The lifetime employment system is no longer sustainable, Hiroaki Nakanishi, chairman of Keidanren (the Japan Business Federation) told a news conference last month when the top business lobby's new recruiting guidelines for college graduates were announced. Nakanishi's comment has made waves throughout the Japanese business community, raising anxiety among white-collar workers, otherwise known as salarymen. The truth is the lifetime employment system was not sustainable for much of the just-ended Heisei Era.

A majority of companies and business leaders have been facing the limitations of the traditional employment policies for years. Now that the mighty Keidanren chief has publicly acknowledged this inconvenient truth, can the rest of Japan come out of its state of denial and change gears, accelerate and catch up with the rest of the world? And is the government ready to implement labor polices appropriately modernized to match the new Reiwa Era?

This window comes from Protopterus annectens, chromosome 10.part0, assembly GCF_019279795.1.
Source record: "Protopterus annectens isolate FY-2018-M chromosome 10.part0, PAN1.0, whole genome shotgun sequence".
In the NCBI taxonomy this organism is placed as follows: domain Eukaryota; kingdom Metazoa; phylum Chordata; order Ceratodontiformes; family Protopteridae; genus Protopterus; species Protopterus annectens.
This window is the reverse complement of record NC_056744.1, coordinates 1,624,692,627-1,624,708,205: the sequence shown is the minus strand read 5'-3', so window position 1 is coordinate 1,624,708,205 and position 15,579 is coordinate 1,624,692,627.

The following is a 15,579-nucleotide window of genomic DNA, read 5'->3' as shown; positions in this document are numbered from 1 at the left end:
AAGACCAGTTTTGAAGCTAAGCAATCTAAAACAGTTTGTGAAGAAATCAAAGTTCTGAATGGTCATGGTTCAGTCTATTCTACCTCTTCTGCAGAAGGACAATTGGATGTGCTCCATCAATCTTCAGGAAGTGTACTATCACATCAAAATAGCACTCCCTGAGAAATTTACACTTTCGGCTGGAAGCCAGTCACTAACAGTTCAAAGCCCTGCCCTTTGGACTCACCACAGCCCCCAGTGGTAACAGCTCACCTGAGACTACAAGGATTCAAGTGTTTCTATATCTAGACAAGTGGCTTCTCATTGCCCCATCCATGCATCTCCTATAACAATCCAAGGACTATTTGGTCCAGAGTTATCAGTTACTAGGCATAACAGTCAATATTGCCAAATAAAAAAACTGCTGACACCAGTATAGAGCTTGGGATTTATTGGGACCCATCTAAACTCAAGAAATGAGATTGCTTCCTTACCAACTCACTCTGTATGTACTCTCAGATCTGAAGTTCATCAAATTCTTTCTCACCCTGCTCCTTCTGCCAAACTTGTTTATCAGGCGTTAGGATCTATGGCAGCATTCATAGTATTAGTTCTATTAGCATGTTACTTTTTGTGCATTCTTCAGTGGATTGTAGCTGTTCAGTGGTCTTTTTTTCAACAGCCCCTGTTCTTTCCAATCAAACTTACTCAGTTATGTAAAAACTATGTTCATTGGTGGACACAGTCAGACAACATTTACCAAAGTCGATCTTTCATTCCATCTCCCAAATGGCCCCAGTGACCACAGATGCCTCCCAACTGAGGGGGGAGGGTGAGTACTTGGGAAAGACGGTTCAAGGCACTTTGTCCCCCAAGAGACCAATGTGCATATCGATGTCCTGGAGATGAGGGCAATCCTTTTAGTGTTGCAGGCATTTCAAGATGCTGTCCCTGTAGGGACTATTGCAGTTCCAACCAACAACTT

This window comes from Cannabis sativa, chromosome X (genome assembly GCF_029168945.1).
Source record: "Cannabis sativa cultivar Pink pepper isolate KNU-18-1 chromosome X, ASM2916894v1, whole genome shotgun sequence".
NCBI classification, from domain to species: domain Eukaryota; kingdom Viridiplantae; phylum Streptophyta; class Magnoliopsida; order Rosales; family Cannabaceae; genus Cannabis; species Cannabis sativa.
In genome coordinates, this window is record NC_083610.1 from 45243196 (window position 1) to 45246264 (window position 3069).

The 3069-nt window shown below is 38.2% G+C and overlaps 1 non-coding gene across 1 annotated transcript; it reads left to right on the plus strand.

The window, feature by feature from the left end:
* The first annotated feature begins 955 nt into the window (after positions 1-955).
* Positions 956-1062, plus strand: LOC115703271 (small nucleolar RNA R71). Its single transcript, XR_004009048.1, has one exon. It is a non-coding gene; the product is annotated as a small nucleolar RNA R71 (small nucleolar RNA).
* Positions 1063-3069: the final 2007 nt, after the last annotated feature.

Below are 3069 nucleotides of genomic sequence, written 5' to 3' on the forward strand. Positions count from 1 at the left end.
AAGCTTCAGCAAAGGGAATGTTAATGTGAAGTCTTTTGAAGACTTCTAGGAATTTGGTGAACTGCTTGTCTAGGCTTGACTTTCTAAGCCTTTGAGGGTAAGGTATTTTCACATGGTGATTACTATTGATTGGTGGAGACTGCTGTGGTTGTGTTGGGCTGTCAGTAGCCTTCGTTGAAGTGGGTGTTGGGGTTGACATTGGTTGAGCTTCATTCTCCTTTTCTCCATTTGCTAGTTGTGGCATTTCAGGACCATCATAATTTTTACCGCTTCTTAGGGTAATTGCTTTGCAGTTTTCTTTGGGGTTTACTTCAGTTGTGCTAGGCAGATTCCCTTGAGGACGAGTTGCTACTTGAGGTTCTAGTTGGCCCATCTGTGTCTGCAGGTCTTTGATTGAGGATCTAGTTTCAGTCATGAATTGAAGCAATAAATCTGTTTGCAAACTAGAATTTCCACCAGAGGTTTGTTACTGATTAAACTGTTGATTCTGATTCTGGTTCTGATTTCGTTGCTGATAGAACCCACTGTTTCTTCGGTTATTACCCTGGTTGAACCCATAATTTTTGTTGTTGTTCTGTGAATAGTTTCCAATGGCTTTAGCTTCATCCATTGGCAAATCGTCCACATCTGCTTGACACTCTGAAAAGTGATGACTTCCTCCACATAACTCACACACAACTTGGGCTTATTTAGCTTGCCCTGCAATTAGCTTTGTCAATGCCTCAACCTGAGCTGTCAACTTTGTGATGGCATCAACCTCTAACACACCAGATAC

The notion of salaryman with unshakable loyalty to his company that provides lifetime employment security evolved with Japan's impressive postwar economic growth during the Showa Era. But this narrative started to change during the deflation-plagued Heisei years, when the costs of maintaining loyal salarymen began to outweigh the benefits of owning a stable and predictable labor force.